'This case is about a fellowship of hate. A hate so fanatical and a fellowship so defiant that the accused would sooner break the law than break their bonds of hate.

'This case is about a tiny, self-selecting group of young people in this country, for whom Hitler's work will always be unfinished.

'A group for whom the Final Solution to the Jewish question, to use Hitler's words, remains to be answered by complete eradication.

'We are talking about a group seeking to mimic Hitler's 'Sturmabteilung' or storm detachment - the original paramilitary wing of the Nazi party.

'The Crown should make it clear at this early stage that this case, involving as it does Nazi fanatics, will by its nature lead you, the jury, into a world as dark as a black sun.

'The words 'black sun' are chosen for a reason. Why will become clear in due course.

'It is a world that will transport the court back to the horrors of Nazi Germany: the concentration camps, the gas chambers, the mass executions, the crematoria and the Satanic chimneys.'

She had entered the competition in a bid to recruit more members to the extremist group and 'raise the profile' of National Action, jurors were told.

She had entered the competition in a bid to recruit more members to the extremist group and 'raise the profile' of National Action, jurors were told.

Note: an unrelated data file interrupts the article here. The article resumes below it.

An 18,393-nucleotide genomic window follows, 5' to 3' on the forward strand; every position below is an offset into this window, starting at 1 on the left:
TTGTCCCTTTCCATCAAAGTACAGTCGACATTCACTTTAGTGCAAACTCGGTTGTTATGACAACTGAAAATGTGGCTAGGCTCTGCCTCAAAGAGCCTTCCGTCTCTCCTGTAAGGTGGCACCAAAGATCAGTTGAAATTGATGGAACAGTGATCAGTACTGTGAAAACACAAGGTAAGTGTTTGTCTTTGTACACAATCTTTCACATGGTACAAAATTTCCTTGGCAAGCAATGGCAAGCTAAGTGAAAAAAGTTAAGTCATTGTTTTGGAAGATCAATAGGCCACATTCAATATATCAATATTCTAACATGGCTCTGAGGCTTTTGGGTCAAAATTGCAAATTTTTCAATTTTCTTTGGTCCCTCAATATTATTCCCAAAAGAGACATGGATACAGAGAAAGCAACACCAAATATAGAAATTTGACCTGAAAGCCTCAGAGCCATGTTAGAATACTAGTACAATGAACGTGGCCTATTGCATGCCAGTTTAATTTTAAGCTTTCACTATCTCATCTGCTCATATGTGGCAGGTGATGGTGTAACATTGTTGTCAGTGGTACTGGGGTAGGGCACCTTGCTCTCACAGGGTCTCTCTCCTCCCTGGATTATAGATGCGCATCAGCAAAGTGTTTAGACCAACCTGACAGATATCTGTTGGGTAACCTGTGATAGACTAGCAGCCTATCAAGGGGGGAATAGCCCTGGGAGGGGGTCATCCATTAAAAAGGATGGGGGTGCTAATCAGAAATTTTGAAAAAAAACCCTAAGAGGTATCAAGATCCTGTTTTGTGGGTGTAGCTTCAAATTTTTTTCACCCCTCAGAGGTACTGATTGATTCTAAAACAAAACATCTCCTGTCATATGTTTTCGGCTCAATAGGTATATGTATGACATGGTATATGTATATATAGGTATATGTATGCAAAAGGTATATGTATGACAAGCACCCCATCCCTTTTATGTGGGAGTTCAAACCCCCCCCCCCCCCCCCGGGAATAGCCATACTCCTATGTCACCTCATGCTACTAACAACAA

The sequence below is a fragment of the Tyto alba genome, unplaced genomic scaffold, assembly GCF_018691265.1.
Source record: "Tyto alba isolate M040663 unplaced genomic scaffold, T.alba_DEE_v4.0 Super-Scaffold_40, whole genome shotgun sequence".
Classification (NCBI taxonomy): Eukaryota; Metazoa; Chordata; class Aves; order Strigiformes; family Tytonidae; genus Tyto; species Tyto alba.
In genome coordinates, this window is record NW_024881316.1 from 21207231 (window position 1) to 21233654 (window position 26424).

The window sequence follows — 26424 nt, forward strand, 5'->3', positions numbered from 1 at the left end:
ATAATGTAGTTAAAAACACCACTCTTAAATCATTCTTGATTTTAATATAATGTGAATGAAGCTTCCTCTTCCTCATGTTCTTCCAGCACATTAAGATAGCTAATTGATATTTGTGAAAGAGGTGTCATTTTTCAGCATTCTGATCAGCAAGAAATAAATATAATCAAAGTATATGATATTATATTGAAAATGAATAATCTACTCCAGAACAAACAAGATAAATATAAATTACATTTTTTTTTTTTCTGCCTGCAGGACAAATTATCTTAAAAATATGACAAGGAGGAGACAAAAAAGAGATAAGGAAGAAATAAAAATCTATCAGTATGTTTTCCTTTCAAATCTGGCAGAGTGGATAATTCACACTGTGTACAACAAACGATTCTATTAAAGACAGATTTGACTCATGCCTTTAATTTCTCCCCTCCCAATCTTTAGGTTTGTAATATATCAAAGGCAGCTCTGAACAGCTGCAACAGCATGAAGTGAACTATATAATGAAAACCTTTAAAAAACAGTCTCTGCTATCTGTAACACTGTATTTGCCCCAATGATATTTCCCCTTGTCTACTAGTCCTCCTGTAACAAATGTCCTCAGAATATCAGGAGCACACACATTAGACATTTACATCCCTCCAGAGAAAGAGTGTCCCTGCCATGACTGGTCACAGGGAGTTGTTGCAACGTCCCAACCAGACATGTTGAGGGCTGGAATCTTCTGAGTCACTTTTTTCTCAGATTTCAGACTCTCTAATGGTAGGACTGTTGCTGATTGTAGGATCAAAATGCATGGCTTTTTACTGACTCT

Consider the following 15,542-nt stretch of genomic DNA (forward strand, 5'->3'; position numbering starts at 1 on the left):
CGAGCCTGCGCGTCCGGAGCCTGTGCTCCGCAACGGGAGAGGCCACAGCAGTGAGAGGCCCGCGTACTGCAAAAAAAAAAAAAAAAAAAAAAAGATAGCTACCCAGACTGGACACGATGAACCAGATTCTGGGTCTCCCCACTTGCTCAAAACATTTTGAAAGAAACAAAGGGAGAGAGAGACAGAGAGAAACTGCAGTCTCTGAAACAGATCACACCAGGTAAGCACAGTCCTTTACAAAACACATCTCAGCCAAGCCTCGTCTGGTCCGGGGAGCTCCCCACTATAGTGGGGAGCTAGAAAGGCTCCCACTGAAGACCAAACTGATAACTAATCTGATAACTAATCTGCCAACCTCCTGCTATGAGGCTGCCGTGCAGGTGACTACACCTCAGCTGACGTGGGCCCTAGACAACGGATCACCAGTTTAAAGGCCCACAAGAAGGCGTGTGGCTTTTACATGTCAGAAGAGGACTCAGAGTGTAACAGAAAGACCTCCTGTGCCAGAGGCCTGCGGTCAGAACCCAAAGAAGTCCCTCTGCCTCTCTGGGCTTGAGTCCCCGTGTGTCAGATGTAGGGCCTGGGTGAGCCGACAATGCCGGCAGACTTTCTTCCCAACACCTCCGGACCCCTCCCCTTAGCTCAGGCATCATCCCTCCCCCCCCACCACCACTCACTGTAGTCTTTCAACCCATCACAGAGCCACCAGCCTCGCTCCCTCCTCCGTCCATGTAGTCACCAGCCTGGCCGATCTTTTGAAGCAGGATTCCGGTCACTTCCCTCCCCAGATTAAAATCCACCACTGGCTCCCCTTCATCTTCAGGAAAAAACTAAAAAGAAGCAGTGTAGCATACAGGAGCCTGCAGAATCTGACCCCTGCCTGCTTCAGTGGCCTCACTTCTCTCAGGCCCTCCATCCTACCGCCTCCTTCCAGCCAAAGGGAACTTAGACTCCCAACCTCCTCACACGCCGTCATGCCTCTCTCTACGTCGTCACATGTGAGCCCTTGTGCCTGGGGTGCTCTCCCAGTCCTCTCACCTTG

The court heard how Jones had travelled with a fellow member of the group to the Buchenwald concentration camp where he posed for a photo doing a Nazi salute.

The image later appeared on the National Action website with the caption 'Oy vey. Such horrors. Dem bois were recently on tour in Germania'.

Mr Jameson added: 'It shows the faces, deliberately blurred, of two men in an empty room giving the Nazi salute.

'The men were in the execution room of Buchenwald, a Nazi concentration camp that stood out, even by the standards of Nazi concentration camps, for its depravity.

'Like Auschwitz, Buchenwald is a permanent museum to honour the victims and remind the world of the horrors perpetrated in the name of Nazism.

'There expression 'Oy vey' was deliberate. It is Yiddish indicating dismay or grief.'

Mr Jameson told the court how Jones and Cutter were to later become an item after she appeared in Miss Hitler 2016.

Cutter put herself forward for the competition via the VK online network the week after Jo Cox MP was murdered by a far right extremist.

The contest was organised by the far right organisation National Action, which was banned the same year after members celebrated the killing of Ms Cox.

She wore a National Action face-mask in her profile photo and called for women to 'step up and be lionesses' and 'rip apart the hyenas laughing at us'.

Mr Jameson added: 'On 24th June 2016 National Action staged, if you can believe this, a contest titled Miss Hitler 2016.

'This was, no doubt a publicity stunt to raise the group's profile and attract more members.

'Amusing to a teenage schoolboy, perhaps, until you look at the detail.

'Alice Cutter